"The situation at the border isn't going to be transformed overnight," a senior Biden transition official told NBC News in an exclusive interview.
- National Review
Senator Rand Paul (R., Ky.) warned Friday that one-third of Republican voters could leave the party if GOP senators vote in impeachment proceedings to convict President Trump. Paul made the comments in an interview on Fox News’ The Ingraham Angle. The senator’s remarks come amid an increasing divide between congressional Republicans who oppose impeaching the president and a smaller number who support the measure following the riots at the Capitol on January 6. Senate Majority Leader Mitch McConnell (R., Ky.) is reportedly hopeful that Republicans can use impeachment to purge Trump from the GOP, although he would need the support of at least 16 additional Republican senators to vote to convict. “Look, I didn’t agree with the [Capitol] fight that happened last week, and I voted against overturning the election, but at the same time, the impeachment is a wrongheaded, partisan notion, [and] if Republicans go along with it, it’ll destroy the party,” Paul said during the interview. “A third of the Republicans will leave the party,” Paul continued. “This isn’t about, anymore, the Electoral College, this is about the future of the party, and whether you’re going to ostracize and excommunicate President Trump from the party. Well, guess what? Millions of his fans will leave as well.” While a majority of Americans believe Trump should be removed from office immediately, just 17 percent of Republicans support expelling Trump from the presidency, according to an Axios–Ipsos poll released on Thursday. Support for Trump among Republicans has fallen since the Capitol riots; however, 60 percent believe the party should continue to follow Trump once he leaves office, an ABC News/Washington Post poll found.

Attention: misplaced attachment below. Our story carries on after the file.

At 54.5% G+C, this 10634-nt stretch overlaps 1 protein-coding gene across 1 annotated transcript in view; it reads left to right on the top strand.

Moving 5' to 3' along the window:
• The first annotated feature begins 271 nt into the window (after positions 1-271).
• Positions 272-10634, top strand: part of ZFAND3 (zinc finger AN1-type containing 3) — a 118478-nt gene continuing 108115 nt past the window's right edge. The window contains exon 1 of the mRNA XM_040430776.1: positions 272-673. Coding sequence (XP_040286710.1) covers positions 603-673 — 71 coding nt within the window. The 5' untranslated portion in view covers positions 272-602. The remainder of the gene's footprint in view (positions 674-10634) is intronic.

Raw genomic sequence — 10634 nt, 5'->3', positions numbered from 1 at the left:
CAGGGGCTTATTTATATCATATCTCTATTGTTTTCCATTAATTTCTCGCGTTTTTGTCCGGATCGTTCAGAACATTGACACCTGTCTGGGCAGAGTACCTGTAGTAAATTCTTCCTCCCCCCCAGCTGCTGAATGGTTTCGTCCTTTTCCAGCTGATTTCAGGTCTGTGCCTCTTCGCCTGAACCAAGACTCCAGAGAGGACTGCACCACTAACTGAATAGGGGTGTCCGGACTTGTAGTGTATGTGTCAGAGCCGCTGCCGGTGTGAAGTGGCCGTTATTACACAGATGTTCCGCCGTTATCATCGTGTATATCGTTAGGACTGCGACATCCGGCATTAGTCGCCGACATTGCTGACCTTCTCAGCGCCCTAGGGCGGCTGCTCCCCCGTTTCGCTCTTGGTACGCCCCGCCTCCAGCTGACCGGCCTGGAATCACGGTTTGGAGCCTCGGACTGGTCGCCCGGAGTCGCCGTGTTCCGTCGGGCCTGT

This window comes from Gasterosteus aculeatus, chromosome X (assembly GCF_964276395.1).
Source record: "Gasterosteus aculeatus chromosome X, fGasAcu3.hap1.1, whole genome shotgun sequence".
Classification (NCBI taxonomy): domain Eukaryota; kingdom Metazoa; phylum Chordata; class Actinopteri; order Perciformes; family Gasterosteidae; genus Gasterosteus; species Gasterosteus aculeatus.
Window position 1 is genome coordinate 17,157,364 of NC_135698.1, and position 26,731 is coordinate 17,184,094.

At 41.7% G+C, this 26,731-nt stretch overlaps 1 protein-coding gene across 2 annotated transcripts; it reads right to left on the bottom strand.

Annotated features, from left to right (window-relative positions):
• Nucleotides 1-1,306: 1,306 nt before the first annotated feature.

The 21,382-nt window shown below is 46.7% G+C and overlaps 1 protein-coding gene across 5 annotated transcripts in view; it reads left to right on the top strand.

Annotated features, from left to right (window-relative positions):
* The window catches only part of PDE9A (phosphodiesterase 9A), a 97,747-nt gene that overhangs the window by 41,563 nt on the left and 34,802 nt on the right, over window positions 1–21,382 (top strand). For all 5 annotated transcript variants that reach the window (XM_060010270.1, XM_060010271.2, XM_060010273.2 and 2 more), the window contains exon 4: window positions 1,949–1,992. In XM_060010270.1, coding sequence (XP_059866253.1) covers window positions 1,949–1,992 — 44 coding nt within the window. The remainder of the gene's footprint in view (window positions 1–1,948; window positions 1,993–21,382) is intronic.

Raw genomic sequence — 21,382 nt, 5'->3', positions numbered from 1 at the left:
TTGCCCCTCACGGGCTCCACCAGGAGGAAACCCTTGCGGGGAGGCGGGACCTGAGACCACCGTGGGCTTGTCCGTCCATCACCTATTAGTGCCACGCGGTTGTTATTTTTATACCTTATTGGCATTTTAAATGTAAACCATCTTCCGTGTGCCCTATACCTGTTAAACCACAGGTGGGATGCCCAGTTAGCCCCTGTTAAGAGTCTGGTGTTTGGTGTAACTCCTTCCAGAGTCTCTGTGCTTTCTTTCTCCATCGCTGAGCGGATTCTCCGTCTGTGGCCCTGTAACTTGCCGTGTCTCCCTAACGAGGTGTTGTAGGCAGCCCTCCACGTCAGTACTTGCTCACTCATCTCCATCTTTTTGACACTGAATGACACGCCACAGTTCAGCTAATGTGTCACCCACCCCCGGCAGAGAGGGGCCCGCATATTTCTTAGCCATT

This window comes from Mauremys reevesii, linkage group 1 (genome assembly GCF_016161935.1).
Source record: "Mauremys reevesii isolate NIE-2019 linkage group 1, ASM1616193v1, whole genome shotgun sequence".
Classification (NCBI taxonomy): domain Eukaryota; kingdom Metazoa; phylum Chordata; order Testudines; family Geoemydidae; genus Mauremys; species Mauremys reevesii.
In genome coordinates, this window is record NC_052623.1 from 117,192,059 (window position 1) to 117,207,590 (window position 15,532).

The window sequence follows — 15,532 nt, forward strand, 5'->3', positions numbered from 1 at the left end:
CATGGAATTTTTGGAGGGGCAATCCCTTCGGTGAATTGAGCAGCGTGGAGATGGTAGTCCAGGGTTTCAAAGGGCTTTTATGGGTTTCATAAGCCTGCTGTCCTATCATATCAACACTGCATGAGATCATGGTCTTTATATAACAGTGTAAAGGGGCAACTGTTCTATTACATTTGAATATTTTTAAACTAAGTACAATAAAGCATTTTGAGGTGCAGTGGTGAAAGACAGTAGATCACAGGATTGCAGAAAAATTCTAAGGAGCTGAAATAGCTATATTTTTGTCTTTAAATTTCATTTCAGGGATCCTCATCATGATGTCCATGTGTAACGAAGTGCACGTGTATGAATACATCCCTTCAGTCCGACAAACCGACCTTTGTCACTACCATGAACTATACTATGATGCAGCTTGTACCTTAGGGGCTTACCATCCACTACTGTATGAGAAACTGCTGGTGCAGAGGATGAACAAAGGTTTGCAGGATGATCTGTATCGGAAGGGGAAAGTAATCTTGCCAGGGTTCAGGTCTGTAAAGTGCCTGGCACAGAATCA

Venezuelan President Nicolas Maduro said on Sunday that a convoy of trucks carrying emergency oxygen supplies for Brazil's northern Amazonas state, where a second wave of the coronavirus pandemic has hit hard, has departed and is set to arrive at the border by Monday morning. Reading from a message sent by Justo Noguera, governor of Venezuela's southern Bolivar state, Maduro said during a state television appearance that the six trucks would arrive at the Santa Elena de Uairen border crossing by morning, where they would be handed over to Brazilian health authorities. From there, the trucks - carrying some 136,000 liters of oxygen, enough to fill 14,000 individual canisters - would take 14 hours to arrive in Manaus, the capital of Amazonas, whose hospital system is collapsing due to the pandemic.
- The Independent
Man arrested at inauguration checkpoint with gun and ammo says he was lost and did not mean to bring weapon to DC
The man said he got lost driving around Washington DC
Kevin McCarthy warned members to not call out colleagues by name, citing potential political violence